If you have been following my “From journalism to coding bootcamp” series, you know that in the previous article I mentioned we started learning OOP (object-oriented programming) here at Green Fox Academy. The past two weeks were devoted to deepening this knowledge and putting it into practice.
First of all, what is OOP?
OOP is a programming language paradigm that uses objects and classes as its core components, allowing the programmer to think in terms of real-life objects. This makes the code cleaner, reusable, maintainable and scalable.
So, if you are a newbie in the area (just like me…) here are the fundamental principles you need to know about Java OOP.
This is the OOP principle that allows classes to derive from other classes. Often times, a program includes several classes that are very similar to each other — but not entirely the same. OOP programming allows us to create a parent class with the common attributes and children classes that define the specific properties.
Let me give you an example with an exercise I completed this week.
“The task is to create a garden application that includes flowers and trees.
The Flower -needs water if its current water amount is less then 5 / when watering it the flower can only absorb the 75% of the water
The Tree -needs water if its current water amount is less then 10 / when watering it the tree can only absorb the 40% of the water”
So, as you can see, both flowers and trees have similar properties which are not, however, the exact same. Inheritance offers the solution. You can create a parent class — let’s call it Plant — just like this:
… and then create two children classes — Flower and Tree — that define the specific attributes, just like this:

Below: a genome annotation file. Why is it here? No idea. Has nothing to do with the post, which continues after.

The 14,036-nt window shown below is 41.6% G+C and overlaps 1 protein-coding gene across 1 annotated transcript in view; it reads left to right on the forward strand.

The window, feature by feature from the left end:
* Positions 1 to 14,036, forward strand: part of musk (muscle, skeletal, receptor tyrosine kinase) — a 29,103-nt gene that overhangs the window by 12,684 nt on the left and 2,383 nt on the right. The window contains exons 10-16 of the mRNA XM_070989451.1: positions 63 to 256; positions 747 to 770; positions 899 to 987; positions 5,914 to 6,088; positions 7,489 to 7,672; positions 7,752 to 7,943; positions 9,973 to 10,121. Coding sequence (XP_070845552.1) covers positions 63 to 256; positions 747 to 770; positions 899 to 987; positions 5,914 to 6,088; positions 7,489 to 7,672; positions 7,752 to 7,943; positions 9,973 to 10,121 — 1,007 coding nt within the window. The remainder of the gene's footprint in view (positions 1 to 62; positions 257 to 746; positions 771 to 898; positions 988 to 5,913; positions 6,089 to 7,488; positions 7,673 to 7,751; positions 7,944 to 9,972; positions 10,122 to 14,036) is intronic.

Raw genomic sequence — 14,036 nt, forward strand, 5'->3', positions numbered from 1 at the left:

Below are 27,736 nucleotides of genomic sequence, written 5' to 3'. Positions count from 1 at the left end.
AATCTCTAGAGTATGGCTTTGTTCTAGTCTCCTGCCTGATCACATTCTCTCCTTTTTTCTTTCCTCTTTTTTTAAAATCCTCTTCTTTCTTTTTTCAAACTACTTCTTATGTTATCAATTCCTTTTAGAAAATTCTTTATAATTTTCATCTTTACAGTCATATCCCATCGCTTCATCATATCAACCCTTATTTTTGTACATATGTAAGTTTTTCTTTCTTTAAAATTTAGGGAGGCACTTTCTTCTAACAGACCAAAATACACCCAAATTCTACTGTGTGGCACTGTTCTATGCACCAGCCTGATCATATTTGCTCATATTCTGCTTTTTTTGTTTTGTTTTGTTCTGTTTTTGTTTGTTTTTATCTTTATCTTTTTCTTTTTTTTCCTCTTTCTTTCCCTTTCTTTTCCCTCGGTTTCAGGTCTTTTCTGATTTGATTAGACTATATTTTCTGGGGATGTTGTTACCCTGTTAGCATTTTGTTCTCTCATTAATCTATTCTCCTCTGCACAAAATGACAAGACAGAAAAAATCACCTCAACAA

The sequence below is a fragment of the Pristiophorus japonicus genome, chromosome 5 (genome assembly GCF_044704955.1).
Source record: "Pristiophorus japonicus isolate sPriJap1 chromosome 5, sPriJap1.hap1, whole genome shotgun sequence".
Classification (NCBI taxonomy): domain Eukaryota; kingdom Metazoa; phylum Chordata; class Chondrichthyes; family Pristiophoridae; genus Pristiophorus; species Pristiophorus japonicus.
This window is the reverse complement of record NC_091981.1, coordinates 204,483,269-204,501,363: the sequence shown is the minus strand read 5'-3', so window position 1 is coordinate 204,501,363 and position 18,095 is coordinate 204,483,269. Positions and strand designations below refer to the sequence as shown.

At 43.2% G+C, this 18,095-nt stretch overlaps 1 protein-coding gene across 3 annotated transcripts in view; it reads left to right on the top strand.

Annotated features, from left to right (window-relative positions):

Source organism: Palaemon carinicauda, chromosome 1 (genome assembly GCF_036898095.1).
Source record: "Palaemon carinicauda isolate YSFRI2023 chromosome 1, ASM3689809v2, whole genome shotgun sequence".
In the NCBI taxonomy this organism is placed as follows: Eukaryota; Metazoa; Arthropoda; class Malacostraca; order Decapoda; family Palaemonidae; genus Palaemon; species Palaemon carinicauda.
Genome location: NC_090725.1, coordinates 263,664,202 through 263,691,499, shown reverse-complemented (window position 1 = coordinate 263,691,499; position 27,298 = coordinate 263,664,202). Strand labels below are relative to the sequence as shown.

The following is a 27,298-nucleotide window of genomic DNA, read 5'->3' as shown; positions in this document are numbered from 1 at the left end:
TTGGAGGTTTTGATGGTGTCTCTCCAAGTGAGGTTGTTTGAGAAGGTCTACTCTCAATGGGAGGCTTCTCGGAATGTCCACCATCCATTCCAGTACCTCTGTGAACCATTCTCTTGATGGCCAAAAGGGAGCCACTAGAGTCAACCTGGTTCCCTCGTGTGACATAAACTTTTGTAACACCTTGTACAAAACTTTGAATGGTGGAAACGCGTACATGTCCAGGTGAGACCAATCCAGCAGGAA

Java classes communicate with each other and are meant to use each other’s fields. What is not meant to happen in most cases, however, is that a class can change a variable of another class. And this is where encapsulation comes in handy.
Let’s get back to the garden example… when we create a Plant class, we create field variables, such as the ones listed below.
They are all set to private, just so they cannot be changed in other classes inadvertently. But what if we need to use them in another class? Maybe we need to check the color of the plant, for example. For that, we can make use of (Setters and) Getters.
Abstraction helps reducing complexity. It gives the users only the relevant information, without letting them know the complex mechanisms behind.
Think of a coffee machine. You put in the coffee beans, you press the button and the coffee starts pouring into your cup. Do you know what is going on inside? No clue. But it’s the end result that matters.
Abstraction in programming is based on this idea and it is achieved making use of abstract classes and / or interfaces.
An interface is similar to a class but different in the sense that it cannot contain the implementation of methods, only the signature. Let’s see the example below:
Polymorphism is the ability to take new forms. Remember the inheritance principle we talked about above? Now imagine a parent class has a method that is common to all its children classes but specific to each one. What would we do? Something like this?
And this will be the outcome: “Bass Guitar, a 4-stringed instrument that goes Duum-duum-duum”.
The end of week 6 at Green Fox Academy’s bootcamp was also the end of the first part of the course. We had an exam — I passed, yay! — and this week we will start the Orientation phase, where we will learn about Spring.
See you in two weeks!